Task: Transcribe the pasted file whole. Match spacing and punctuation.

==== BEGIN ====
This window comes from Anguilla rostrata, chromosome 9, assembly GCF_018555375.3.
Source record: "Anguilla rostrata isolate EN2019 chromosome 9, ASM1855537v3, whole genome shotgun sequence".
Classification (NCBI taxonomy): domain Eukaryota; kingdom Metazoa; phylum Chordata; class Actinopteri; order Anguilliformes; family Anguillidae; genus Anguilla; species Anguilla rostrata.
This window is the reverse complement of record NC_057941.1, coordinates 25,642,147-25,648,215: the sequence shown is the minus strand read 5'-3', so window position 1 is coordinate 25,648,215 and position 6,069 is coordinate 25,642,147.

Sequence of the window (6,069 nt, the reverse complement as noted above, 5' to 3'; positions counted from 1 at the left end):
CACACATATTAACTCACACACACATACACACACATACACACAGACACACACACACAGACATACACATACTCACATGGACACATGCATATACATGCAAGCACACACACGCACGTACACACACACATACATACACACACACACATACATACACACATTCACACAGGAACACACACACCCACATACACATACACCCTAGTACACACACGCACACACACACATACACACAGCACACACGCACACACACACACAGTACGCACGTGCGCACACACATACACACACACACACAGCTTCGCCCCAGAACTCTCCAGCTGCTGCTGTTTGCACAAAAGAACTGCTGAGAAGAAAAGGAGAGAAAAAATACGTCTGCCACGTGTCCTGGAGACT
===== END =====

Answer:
This window comes from Anguilla rostrata, chromosome 9, assembly GCF_018555375.3.
Source record: "Anguilla rostrata isolate EN2019 chromosome 9, ASM1855537v3, whole genome shotgun sequence".
Classification (NCBI taxonomy): domain Eukaryota; kingdom Metazoa; phylum Chordata; class Actinopteri; order Anguilliformes; family Anguillidae; genus Anguilla; species Anguilla rostrata.
This window is the reverse complement of record NC_057941.1, coordinates 25,642,147-25,648,215: the sequence shown is the minus strand read 5'-3', so window position 1 is coordinate 25,648,215 and position 6,069 is coordinate 25,642,147.

Sequence of the window (6,069 nt, the reverse complement as noted above, 5' to 3'; positions counted from 1 at the left end):
CACACATATTAACTCACACACACATACACACACATACACACAGACACACACACACAGACATACACATACTCACATGGACACATGCATATACATGCAAGCACACACACGCACGTACACACACACATACATACACACACACACATACATACACACATTCACACAGGAACACACACACCCACATACACATACACCCTAGTACACACACGCACACACACACATACACACAGCACACACGCACACACACACACAGTACGCACGTGCGCACACACATACACACACACACACAGCTTCGCCCCAGAACTCTCCAGCTGCTGCTGTTTGCACAAAAGAACTGCTGAGAAGAAAAGGAGAGAAAAAATACGTCTGCCACGTGTCCTGGAGACT